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Winston Lord, Nancy Pelosi and Richard Gere

Winston Lord (born in New York City on August 14, 1937) is a United States diplomat and administrator. He served as the president of the Council on Foreign Relations between 1977 and 1985.

Biography

Lord, who speaks some Chinese[1], was a key figure in the restoration of relations between the United States and China in 1972. From 1969–73, as a member of the United States National Security Council’s planning staff, he was an aide to National Security Advisor Henry Kissinger, accompanying him on his secret trip to Beijing in 1971. The following year, he was part of the U.S. delegation during President Richard Nixon's historic visit to China. Later, Lord became the State Department's top policy adviser on China (1973–77), United States Ambassador to China (1985–1989), and Assistant Secretary of State for East Asian and Pacific Affairs during the first term of President Clinton.

Lord is the second of three sons born to Oswald Bates Lord (1903–1986) and Mary Pillsbury Lord (1904–1978). His older brother, Richard, died in 1935, aged three months. His younger brother is Charles Pillsbury Lord. His mother served for eight years as United States Delegate to the United Nations and U.S. Representative to the United Nations Commission on Human Rights and recipient of the International Rescue Committee's Freedom Award. Mary Pillsbury Lord was a survivor of the sinking of the Clyde-Mallory Line's passenger liner SS Mohawk off the New Jersey Coast in January, 1935.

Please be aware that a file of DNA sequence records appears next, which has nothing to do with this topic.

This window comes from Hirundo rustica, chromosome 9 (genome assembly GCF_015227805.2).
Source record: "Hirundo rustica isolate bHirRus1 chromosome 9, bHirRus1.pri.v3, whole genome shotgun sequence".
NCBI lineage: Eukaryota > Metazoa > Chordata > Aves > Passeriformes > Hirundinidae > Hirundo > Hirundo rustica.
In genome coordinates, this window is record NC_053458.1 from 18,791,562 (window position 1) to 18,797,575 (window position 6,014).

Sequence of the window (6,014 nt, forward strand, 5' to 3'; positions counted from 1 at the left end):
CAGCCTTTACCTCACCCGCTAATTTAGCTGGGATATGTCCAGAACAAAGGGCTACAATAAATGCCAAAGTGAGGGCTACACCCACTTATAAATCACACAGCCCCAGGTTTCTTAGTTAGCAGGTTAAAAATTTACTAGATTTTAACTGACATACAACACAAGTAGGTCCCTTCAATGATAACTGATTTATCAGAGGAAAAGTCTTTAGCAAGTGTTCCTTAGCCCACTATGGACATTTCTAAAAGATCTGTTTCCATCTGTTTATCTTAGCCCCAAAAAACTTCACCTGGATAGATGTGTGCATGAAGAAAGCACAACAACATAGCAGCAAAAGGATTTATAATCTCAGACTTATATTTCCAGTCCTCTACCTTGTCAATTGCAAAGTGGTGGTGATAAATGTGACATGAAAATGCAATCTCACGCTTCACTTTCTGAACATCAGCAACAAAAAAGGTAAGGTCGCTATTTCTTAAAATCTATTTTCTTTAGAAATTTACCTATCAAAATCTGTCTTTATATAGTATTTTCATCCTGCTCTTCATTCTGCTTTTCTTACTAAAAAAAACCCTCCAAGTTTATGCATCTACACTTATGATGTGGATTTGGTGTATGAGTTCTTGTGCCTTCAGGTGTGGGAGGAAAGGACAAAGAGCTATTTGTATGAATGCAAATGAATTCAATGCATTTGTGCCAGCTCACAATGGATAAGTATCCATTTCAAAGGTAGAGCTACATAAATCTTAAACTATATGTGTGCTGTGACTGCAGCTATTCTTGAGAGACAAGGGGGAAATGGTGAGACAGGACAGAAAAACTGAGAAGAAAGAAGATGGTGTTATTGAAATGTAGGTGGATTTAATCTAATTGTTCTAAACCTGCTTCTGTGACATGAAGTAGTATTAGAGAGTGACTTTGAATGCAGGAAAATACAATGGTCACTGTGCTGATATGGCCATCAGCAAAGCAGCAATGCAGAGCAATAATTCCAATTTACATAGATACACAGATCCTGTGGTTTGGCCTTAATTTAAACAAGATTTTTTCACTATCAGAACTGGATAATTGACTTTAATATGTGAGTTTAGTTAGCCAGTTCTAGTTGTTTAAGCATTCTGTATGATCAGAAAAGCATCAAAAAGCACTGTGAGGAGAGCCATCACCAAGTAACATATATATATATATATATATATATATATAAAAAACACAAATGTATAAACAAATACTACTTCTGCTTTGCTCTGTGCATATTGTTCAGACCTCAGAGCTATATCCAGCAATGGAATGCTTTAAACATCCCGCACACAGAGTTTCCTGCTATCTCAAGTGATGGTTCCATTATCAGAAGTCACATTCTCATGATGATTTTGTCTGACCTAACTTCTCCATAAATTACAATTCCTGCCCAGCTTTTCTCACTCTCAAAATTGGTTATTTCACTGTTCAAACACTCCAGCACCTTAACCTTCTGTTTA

He is married to author Bette Bao Lord and has two children.

After preparing at The Hotchkiss School, Lord graduated magna cum laude from Yale University in 1959 and obtained an M.A. at the Fletcher School of Law and Diplomacy in 1960. He has received honorary doctorate degrees from Williams College, Tufts University, Dominican College, and Bryant College. He is a member of the Yale secret society Skull and Bones.[2][3]

References

  1. ^ Conrad Black, Nixon, The Invincible Quest, McClelland & Stewart, 2007, p780
  2. ^ Alexandra Robbins, Secrets of the Tomb: Skull and Bones, the Ivy League, and the Hidden Paths of Power, Little, Brown and Company, 2002, page 174-5, 189
  3. ^ David W. Dunlap, "Yale Society Resists Peeks Into Its Crypt", New York Times, November 4, 1988

External links

Diplomatic posts
Preceded by
Arthur W. Hummel, Jr.
US Ambassador to China
1985 – 1989
Succeeded by
James R. Lilley
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